An iron core and minerals
Mineral Precipitates and Their Occurrence
Iron corrosion in groundwater results in the formation of ferrous or ferric ions (when dissolved O2 is present), which ultimately form iron oxyhydroxide mineral precipitates because of their low solubility. It is not surprising, therefore, that many investigators observed iron oxyhydroxides to be the predominant minerals found in the iron reactive barriers (Gu et al., 1999; Phillips et al., 2000; Pratt et al., 1997; Roh et al., 2000) . Core samples were taken ~1.2 and 2.5 years after the Fe0 barrier was installed, and X-ray diffraction (XRD) analysis revealed akaganeite (b-FeOOH) as the major iron mineral precipitant throughout the cores, while goethite (a-FeOOH) was present to a lesser extent (Phillips et al., 2000) . Although they were not detected by the XRD analysis, amorphous iron oxyhydroxide deposits were also observed throughout the iron core materials by means of scanning electron microscope (SEM) and energy dispersive X-ray (EDX) spectroscopic analyses. Presumably, these amorphous iron oxyhydroxides gradually transform to crystalline akaganeite and goethite within the barrier. The formation of akaganeite may be related to a relatively high concentration of chloride in groundwater entering the trench, because, in laboratory studies, akaganeite is commonly observed as the dominant mineral phase from precipitation of ferric chloride (Schwertmann and Cornell, 1991) . The presence of goethite within the Fe0 barrier instead of lepidocrocite, which has been reported in laboratory column studies (Gu et al., 1999) , could result from relatively high dissolved O2 and bicarbonate contents of the groundwater. It has been reported that the formation of goethite is favored over the formation of lepidocrocite when carbonates or CO2 are present in the system (Schwertmann and Taylor, 1977) .
Although to a lesser extent, green rusts were also observed as corrosion products in the Fe0 barrier, and similar observations have been reported previously (Gu et al., 1999; Phillips et al., 2000; Roh et al., 2000) . However, green rusts are not stable and can transform into crystalline iron minerals quickly when exposed to the air or subjected to oven drying. Therefore, care must be taken in sample preservation and preparation in order to observe green rusts in the iron barrier material (Phillips et al., 2001) .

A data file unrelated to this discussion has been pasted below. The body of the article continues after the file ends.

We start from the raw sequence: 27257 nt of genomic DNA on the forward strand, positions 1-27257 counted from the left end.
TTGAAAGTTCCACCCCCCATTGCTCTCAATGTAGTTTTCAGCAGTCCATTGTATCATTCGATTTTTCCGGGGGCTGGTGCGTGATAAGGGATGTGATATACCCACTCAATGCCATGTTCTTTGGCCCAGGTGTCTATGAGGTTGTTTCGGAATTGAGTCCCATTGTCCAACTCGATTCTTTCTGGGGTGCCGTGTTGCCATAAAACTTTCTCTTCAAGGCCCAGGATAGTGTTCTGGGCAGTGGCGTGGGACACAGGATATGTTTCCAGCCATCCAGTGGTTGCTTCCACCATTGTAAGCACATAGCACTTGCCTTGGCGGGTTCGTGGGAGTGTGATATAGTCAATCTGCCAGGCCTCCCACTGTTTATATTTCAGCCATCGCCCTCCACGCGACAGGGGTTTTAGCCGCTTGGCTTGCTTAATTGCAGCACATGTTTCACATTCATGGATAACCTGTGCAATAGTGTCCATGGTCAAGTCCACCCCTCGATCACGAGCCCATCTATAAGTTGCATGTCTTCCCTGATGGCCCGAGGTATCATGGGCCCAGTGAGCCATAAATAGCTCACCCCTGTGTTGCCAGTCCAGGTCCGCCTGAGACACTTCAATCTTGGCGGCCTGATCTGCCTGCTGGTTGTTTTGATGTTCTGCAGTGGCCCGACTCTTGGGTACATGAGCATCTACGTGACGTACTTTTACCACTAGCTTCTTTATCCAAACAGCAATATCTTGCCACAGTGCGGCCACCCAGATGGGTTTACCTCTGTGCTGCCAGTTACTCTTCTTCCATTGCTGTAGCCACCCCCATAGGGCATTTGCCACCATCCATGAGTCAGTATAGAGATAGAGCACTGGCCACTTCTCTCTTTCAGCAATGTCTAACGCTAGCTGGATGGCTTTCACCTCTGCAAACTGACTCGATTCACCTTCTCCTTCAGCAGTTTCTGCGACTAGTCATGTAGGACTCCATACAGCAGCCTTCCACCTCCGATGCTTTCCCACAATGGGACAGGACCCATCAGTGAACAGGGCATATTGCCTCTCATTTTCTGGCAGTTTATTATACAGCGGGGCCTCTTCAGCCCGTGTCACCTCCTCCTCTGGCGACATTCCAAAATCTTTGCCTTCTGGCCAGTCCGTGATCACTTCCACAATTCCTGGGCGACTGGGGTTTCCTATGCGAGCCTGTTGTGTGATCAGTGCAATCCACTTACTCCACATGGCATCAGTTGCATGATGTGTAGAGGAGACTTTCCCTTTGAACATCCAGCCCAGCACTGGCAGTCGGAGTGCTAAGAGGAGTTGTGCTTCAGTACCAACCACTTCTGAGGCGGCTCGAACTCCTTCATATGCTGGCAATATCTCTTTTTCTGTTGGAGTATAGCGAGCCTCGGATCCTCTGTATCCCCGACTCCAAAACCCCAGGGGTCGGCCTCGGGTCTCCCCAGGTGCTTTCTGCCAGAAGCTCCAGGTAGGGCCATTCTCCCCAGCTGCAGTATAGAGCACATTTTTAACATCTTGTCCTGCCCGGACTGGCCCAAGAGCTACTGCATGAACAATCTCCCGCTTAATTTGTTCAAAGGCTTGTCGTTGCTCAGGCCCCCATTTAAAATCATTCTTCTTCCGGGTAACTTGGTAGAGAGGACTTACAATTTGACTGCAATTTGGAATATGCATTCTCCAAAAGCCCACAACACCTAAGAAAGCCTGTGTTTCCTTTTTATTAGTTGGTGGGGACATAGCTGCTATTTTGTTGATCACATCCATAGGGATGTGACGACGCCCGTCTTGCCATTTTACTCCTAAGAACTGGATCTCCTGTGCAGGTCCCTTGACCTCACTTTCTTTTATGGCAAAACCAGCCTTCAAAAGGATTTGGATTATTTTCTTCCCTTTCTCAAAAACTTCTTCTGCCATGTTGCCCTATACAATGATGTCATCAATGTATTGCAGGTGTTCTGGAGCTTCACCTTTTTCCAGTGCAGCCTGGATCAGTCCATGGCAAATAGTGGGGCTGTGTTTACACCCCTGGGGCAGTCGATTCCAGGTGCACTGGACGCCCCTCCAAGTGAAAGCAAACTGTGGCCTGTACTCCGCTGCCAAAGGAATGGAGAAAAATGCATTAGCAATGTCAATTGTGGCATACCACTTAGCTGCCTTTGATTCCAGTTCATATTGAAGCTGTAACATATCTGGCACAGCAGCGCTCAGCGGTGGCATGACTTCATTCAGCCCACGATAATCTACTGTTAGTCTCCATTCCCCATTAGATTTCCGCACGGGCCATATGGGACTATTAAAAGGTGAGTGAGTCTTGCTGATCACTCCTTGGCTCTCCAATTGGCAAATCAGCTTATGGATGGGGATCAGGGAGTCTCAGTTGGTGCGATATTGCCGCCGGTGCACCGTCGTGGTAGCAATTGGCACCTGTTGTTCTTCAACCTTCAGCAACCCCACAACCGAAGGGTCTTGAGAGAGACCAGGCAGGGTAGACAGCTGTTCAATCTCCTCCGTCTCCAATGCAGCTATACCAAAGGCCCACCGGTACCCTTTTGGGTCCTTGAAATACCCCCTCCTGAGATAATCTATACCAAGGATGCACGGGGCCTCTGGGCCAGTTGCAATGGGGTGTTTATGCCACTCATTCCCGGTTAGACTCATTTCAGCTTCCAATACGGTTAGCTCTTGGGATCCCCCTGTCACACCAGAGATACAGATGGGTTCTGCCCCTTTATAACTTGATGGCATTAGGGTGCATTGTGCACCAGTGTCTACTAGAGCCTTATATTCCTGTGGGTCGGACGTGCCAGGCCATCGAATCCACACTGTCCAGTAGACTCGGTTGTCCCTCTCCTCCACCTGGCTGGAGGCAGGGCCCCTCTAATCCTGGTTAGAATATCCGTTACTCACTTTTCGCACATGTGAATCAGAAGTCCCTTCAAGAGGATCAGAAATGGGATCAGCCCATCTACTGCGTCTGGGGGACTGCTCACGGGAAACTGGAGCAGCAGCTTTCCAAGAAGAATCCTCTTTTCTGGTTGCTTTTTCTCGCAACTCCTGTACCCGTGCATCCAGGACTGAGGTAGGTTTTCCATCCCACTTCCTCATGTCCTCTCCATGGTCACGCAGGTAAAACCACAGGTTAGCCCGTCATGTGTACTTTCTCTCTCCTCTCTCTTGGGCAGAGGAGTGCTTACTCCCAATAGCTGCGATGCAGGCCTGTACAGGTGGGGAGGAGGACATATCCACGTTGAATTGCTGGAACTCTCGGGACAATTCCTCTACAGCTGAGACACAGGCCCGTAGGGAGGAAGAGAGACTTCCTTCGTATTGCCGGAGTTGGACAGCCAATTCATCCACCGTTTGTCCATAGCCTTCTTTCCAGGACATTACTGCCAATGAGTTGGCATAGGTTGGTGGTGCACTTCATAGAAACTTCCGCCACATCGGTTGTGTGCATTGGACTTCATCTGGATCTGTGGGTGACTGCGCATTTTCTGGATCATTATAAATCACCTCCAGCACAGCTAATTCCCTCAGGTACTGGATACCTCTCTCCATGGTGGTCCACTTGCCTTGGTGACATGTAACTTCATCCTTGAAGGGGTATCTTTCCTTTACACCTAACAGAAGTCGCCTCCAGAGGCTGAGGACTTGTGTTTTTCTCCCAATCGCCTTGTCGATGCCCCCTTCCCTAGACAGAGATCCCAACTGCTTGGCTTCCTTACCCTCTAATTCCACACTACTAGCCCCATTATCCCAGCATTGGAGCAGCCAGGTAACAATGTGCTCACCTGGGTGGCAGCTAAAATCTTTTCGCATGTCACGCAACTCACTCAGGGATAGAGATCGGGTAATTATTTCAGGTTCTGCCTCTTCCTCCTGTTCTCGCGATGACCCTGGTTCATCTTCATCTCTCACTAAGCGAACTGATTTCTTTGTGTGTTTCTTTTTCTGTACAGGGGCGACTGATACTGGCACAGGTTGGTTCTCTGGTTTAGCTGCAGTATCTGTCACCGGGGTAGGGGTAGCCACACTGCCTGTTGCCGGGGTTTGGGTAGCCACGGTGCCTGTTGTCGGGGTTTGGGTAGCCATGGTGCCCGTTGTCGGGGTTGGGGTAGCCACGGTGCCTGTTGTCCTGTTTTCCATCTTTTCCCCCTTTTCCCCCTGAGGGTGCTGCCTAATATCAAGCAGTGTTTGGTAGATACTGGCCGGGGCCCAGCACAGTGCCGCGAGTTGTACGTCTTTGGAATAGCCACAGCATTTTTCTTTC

In addition to iron oxyhydroxide minerals, analysis of Fe0 core materials indicated the presence of abundant calcium carbonates such as aragonite (CaCO3) and siderite (FeCO3) (Figures above). These results are consistent with decreased concentrations of calcium and carbonates in groundwater within and downgradient of the Fe0 barrier. Crystalline aragonite was observed throughout the core materials of the Fe0 barrier, and its structure and forms were identified by both SEM and EDX analyses . As indicated previously, relatively high concentrations of Ca2+ and carbonates, coupled with a relatively high pH within the Fe0 barrier, may be largely responsible for the precipitation of CaCO3 minerals (Phillips et al., 2000) .
The formation of ferrous carbonate (i.e., siderite) offers another mechanism for a decreased carbonate or bicarbonate concentration in the Fe0 barrier. Ferrous iron is one of the major byproducts of Fe0 corrosion in groundwater; it is thus conceivable that the formation of siderite can be a favorable reaction when high amounts of carbonate are present in groundwater, particularly at a relatively high pH condition (Mackenzie et al., 1999) . The bicarbonate contents from monitoring wells such as TMW-9 were particularly low and could be attributed largely to its precipitation with both Ca2+ and Fe2+ to form carbonate minerals. However, siderite precipitation was much less extensive than aragonite precipitation. The presence of siderite was detected only in patches in some of the iron core samples. Several factors may contribute to these observations. A relatively high pH and high carbonate but low Ca2+ concentrations favor the formation of siderite (Phillips et al., 2000) . On the other hand, a relatively low pH (about neutral) and a low carbonate concentration shift the chemical equilibrium in favor of Fe(OH)2 precipitation. High Ca2+ concentrations in groundwater may compete with Fe2+ for carbonate and form CaCO3 minerals as described above.